An online war has begun between Britain and terror groups and enemy states, with the country facing a serious threat to its national security from cyber attacks, a top official of a spy agency has claimed.
Iain Lobban, the Director of the Government Communications Head Quarters, has said that Britain is forced to fend off 1,000 cyber attacks every month. In the first public speech by the head of the intelligence agency, he described the threat to the critical national infrastructure like power stations, water plants and air traffic control as "real and credible".
"Worms" deliberately targeting government systems have already caused "significant disruption", he was quoted by 'The Sun' as saying. Meanwhile, the rate of cyber attacks is growing by a frightening 60 per cent every year, with e-crime costing the economy "well into the billions".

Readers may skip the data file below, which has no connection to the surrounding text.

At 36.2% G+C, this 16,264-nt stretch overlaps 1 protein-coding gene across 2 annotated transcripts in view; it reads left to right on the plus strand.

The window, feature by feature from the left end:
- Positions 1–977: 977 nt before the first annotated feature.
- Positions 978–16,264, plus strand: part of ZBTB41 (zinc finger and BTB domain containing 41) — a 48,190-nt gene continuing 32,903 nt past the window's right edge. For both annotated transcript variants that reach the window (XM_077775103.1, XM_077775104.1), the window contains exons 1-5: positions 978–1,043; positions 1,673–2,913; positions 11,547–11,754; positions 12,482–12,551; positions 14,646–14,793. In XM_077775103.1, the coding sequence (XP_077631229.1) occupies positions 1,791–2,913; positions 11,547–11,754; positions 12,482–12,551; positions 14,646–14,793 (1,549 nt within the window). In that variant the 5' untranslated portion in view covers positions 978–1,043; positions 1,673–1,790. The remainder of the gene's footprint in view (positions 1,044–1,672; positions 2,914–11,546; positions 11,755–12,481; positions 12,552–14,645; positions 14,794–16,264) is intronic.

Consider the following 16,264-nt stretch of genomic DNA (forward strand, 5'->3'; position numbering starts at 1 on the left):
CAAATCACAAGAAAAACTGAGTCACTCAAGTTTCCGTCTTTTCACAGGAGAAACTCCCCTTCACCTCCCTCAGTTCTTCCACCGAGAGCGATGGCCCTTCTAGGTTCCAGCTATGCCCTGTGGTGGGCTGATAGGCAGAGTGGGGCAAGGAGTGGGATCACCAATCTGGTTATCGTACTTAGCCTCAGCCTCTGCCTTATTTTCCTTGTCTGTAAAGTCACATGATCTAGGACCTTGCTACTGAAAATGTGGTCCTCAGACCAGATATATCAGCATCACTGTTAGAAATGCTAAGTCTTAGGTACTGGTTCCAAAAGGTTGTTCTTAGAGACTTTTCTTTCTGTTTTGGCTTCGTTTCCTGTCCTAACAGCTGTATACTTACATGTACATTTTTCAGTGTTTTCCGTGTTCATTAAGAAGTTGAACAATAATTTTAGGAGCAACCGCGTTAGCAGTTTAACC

Lobban, whose Cheltenham-based GCHQ eavesdrops on radio, phone and email communications, told the International Institute for Strategic Studies in London: "Cyberspace is contested every day, every hour, every minute, every second. "I can vouch for that from the displays in our own operations centre of minute-by-minute cyber attempts to penetrate systems round the world. "We have seen worms cause significant disruption to government systems -- both those targeted deliberately against us and those picked up from the internet accidentally. There are over 20,000 malicious emails on government networks a month, 1,000 of which are deliberately targeting them."
The monthly rate of attacks to steal government secrets or money equates to one every 90 minutes. The cyber threat is also very real to Britain's economy and ordinary people's money, Lobban insisted.